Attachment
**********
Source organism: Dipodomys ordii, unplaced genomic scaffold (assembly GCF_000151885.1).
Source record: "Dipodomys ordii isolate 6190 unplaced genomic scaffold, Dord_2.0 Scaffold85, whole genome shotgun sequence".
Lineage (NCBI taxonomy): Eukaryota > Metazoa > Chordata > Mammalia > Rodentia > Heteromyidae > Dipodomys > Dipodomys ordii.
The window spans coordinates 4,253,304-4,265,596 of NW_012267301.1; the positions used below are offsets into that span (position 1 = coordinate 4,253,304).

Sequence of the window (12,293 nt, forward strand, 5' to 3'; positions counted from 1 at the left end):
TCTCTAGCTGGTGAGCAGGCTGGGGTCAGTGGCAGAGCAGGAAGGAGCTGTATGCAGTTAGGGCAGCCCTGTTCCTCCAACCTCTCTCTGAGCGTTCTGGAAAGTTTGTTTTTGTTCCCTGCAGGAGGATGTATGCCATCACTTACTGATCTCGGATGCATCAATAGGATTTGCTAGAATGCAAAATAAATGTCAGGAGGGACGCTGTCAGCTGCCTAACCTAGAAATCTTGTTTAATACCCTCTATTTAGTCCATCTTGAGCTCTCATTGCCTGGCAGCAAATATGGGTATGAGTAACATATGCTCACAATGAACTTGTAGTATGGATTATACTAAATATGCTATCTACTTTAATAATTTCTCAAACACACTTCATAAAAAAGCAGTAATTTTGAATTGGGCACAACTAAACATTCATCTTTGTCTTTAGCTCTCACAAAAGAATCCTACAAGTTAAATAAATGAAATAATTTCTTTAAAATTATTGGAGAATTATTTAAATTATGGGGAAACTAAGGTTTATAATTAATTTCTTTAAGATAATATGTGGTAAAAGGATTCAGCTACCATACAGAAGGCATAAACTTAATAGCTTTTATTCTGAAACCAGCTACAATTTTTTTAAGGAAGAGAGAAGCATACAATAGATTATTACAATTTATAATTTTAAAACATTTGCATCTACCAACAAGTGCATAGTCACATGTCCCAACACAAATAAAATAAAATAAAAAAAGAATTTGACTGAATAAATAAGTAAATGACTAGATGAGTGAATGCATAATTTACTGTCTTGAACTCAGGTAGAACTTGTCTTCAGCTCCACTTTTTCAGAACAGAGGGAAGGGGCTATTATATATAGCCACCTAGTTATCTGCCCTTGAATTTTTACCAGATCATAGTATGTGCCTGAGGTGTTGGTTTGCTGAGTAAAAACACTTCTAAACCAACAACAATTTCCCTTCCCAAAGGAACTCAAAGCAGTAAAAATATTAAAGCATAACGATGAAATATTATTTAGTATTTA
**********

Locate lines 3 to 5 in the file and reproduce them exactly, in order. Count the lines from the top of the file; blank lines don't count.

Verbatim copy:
Lineage (NCBI taxonomy): Eukaryota > Metazoa > Chordata > Mammalia > Rodentia > Heteromyidae > Dipodomys > Dipodomys ordii.
The window spans coordinates 4,253,304-4,265,596 of NW_012267301.1; the positions used below are offsets into that span (position 1 = coordinate 4,253,304).

Sequence of the window (12,293 nt, forward strand, 5' to 3'; positions counted from 1 at the left end):